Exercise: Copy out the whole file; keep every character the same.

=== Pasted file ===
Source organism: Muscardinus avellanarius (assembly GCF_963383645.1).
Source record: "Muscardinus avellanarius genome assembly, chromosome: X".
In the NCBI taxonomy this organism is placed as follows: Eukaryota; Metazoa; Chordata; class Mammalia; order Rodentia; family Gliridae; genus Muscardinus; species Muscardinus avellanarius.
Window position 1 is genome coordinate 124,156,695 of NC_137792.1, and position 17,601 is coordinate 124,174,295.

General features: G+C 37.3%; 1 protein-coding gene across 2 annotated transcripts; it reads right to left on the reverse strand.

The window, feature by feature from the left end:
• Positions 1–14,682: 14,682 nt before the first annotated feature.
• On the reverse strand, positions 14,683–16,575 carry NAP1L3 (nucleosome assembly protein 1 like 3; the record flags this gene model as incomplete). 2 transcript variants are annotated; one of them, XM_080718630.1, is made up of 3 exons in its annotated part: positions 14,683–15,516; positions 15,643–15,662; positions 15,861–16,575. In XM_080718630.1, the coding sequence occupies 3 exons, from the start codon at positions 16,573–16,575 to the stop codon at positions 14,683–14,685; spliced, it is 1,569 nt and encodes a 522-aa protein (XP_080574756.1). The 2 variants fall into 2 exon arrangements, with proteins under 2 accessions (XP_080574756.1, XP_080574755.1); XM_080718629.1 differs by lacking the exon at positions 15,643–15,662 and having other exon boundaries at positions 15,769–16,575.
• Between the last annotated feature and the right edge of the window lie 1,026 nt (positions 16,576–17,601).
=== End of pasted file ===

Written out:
Source organism: Muscardinus avellanarius (assembly GCF_963383645.1).
Source record: "Muscardinus avellanarius genome assembly, chromosome: X".
In the NCBI taxonomy this organism is placed as follows: Eukaryota; Metazoa; Chordata; class Mammalia; order Rodentia; family Gliridae; genus Muscardinus; species Muscardinus avellanarius.
Window position 1 is genome coordinate 124,156,695 of NC_137792.1, and position 17,601 is coordinate 124,174,295.

General features: G+C 37.3%; 1 protein-coding gene across 2 annotated transcripts; it reads right to left on the reverse strand.

The window, feature by feature from the left end:
• Positions 1–14,682: 14,682 nt before the first annotated feature.
• On the reverse strand, positions 14,683–16,575 carry NAP1L3 (nucleosome assembly protein 1 like 3; the record flags this gene model as incomplete). 2 transcript variants are annotated; one of them, XM_080718630.1, is made up of 3 exons in its annotated part: positions 14,683–15,516; positions 15,643–15,662; positions 15,861–16,575. In XM_080718630.1, the coding sequence occupies 3 exons, from the start codon at positions 16,573–16,575 to the stop codon at positions 14,683–14,685; spliced, it is 1,569 nt and encodes a 522-aa protein (XP_080574756.1). The 2 variants fall into 2 exon arrangements, with proteins under 2 accessions (XP_080574756.1, XP_080574755.1); XM_080718629.1 differs by lacking the exon at positions 15,643–15,662 and having other exon boundaries at positions 15,769–16,575.
• Between the last annotated feature and the right edge of the window lie 1,026 nt (positions 16,576–17,601).